It has been suggested that I need to partition/format the new drive before it can be used. Is the true? Is this why the new drive is not recognised by the BIOS?

    I have located the Samsung Drive Manager software, however it is a utility that produces the necessary diskette and when I press make disk it keeps telling me that the write protected tab needs to be closed and it is, so getting nowhere. My floppy drive is an external one connected via USB to the laptop I am using.

    I am now completly stumped and not sure what to do next. Any guidance appreciated.
  9. EDO219

    EDO219 Newcomer, in training Posts: 298

    Write protected tab ... isn't that the crappy little switch on the corner of floppy disks that sets it to read only? It has been a while. lol
  10. Steven Pilgrim

    Steven Pilgrim TechSpot Member

    Sounds like there might be something wrong with the sata port on your motherboard, if worst comes to worst buy a IDE to SATA adapter if you have an IDE port that is
  11. brisar

    brisar Newcomer, in training Topic Starter

    Hi Steven

    If the SATA port was at fault why is the old drive recognised in the BIOS POST whilst the new one isn't? Not being a techy this is what is confusing me.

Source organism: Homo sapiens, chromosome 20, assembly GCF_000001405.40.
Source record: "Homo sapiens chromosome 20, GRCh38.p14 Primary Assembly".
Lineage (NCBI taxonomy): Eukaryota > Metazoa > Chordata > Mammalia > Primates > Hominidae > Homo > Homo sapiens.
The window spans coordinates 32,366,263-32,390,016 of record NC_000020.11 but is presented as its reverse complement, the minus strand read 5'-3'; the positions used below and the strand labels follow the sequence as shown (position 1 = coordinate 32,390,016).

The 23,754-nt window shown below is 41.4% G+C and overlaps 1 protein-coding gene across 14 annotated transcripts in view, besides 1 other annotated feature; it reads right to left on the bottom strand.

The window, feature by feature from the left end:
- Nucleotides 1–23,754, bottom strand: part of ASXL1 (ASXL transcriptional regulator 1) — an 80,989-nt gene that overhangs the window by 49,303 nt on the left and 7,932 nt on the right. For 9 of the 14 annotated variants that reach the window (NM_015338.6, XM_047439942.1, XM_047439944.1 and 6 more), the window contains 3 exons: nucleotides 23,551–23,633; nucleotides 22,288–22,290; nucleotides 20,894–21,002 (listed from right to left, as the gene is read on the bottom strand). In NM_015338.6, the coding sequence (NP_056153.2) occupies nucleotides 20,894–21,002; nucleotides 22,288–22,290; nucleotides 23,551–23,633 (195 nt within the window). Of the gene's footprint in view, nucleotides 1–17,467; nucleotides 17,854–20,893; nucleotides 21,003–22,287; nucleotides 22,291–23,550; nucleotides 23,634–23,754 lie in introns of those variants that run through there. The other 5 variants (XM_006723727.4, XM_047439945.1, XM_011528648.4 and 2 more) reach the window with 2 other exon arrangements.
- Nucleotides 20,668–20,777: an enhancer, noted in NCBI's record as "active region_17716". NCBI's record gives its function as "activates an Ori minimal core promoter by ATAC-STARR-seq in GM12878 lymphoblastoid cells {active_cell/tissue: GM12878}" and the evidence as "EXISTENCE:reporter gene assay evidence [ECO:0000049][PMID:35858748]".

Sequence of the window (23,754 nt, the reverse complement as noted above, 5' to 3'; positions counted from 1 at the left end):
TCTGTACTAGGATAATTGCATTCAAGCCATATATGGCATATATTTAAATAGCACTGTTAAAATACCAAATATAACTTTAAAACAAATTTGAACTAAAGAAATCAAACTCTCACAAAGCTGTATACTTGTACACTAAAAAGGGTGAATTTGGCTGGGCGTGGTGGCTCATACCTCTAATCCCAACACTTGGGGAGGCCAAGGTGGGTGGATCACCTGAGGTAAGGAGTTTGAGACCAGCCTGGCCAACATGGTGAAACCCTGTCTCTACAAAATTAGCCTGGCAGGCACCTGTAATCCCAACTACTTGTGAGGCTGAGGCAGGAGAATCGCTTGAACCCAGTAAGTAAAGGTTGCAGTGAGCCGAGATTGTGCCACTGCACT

12. Steven Pilgrim

    Steven Pilgrim TechSpot Member

    sorry must have missed that part, but anyway that is very confusing especially if the sata cable, hard drive and port all ok, the only reason why your hard drive may not is that it may not supported by your motherboard ( ive never come accross this tupe of situation before even though it may possible) or xp, sorry thats the best i can do, good luck anyway
  13. SNGX1275

    SNGX1275 TS Forces Special Posts: 12,255   +214

    You said you disconnected the old drive and connected the new drive with jumpers set to master.

    SATA drives only have jumpers to enable legacy mode (150 vs 300 vs 600, SATA I, II, III respectively). There is absolutely no Master/Slave relationship with SATA drives no matter how many you have connected.

    Since you said "SATA 150 TX Series" based on your motherboard, I think you need to look at the drive (or look it up online) and figure out what pins the jumper needs to be set to to allow it to run in at 150. Set it up that way and it should work fine.
     
  14. brisar

    brisar Newcomer, in training Topic Starter

    The jumper settings was as a result of your earlier suggestion a day ago? The installation guide with the brand new drive (Samsung HD502HJ) shows settings for Master, Slave and Select Cable(EF) (there are other settings shown if computer maximum support is under 32GB). There is no mention of any setting for 150 as you state.

    Just to clarify where I am:

    My original SATA disk boots into XP but hangs at the XP Logo screen.

    I have purchased a brand new disk and using the power and dat cables removed from the original disk, connected it.